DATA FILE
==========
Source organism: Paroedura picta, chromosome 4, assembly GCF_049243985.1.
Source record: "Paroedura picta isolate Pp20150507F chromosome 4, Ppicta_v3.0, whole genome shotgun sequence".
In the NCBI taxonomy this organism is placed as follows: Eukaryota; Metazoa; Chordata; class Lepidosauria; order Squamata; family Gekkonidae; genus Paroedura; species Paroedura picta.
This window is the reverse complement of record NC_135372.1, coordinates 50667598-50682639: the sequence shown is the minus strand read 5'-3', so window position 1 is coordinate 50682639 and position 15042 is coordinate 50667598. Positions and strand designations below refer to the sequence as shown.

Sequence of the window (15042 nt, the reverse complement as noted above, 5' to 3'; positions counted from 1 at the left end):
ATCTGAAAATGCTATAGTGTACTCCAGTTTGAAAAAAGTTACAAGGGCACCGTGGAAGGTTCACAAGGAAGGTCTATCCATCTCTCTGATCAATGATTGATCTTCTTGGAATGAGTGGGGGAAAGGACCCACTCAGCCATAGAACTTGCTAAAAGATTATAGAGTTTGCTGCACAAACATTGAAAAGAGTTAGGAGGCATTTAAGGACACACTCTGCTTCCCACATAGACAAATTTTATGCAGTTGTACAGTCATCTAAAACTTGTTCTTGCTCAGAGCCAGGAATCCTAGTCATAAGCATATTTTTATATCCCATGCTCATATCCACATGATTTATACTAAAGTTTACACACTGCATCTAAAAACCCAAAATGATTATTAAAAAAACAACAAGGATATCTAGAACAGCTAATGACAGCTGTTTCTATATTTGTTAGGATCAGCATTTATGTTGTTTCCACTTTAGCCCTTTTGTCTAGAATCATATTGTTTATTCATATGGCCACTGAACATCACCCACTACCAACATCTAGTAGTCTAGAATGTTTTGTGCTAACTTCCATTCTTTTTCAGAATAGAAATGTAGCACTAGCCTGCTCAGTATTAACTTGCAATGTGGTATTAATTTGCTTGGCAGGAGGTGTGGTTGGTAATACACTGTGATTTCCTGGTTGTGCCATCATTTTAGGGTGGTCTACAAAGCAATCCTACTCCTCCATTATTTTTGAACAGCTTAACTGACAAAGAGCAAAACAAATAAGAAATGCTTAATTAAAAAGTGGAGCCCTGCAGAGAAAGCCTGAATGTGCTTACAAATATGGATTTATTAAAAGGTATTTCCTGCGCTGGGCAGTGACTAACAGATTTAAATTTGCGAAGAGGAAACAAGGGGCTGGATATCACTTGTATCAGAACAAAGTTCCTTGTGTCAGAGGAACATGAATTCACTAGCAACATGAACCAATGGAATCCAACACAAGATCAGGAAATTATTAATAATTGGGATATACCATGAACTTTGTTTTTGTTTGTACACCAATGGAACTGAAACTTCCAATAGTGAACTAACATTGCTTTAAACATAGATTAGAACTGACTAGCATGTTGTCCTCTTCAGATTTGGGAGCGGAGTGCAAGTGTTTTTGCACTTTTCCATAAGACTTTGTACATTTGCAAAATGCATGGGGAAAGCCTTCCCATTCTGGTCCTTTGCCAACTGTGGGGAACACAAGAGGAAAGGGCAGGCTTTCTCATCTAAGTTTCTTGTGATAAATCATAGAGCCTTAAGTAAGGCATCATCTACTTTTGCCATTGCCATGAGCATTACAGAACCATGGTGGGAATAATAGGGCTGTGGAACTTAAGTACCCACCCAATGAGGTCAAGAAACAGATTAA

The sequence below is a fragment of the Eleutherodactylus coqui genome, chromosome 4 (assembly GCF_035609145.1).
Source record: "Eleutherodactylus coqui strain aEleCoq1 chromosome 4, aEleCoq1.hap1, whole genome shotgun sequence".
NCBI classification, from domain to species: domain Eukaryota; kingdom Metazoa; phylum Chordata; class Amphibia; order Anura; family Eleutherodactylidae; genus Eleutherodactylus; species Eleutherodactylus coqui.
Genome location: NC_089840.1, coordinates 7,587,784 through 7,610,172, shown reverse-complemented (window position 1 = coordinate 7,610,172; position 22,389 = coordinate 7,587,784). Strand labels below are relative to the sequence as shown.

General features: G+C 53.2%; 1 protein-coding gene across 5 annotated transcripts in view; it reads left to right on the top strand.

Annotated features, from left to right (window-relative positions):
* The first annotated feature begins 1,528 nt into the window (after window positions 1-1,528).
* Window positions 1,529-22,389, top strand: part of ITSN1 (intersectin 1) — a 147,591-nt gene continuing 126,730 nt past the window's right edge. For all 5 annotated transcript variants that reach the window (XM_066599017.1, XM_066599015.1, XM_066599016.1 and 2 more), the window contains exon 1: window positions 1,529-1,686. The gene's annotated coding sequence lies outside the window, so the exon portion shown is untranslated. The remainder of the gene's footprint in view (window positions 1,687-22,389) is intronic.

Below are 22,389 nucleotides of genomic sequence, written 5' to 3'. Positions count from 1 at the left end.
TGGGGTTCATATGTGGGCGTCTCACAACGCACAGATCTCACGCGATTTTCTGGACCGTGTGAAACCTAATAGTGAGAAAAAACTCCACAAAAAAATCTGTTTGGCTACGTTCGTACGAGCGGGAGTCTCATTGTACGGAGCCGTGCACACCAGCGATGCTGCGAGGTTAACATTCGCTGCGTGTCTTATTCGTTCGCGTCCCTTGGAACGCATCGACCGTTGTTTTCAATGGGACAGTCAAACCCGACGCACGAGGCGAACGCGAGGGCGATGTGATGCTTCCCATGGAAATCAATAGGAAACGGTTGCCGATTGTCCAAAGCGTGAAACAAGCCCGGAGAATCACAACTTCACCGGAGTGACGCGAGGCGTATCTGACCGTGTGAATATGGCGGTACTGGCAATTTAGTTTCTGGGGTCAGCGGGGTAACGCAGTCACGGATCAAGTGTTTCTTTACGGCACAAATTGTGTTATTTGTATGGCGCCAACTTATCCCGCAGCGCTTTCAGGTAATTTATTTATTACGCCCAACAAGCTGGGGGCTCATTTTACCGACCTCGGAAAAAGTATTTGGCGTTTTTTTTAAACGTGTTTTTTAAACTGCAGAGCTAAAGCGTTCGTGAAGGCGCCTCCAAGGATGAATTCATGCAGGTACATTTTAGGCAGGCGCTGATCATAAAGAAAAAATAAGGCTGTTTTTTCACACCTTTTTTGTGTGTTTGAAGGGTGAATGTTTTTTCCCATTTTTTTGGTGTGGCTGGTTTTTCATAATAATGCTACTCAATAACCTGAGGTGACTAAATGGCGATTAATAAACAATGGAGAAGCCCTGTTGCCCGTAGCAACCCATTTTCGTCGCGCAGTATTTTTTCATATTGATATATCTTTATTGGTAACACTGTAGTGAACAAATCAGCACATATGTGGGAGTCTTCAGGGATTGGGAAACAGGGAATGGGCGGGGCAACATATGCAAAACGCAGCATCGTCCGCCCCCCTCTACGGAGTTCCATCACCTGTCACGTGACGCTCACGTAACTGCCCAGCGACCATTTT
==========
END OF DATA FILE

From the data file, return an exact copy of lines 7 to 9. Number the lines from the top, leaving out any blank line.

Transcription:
The sequence below is a fragment of the Eleutherodactylus coqui genome, chromosome 4 (assembly GCF_035609145.1).
Source record: "Eleutherodactylus coqui strain aEleCoq1 chromosome 4, aEleCoq1.hap1, whole genome shotgun sequence".
NCBI classification, from domain to species: domain Eukaryota; kingdom Metazoa; phylum Chordata; class Amphibia; order Anura; family Eleutherodactylidae; genus Eleutherodactylus; species Eleutherodactylus coqui.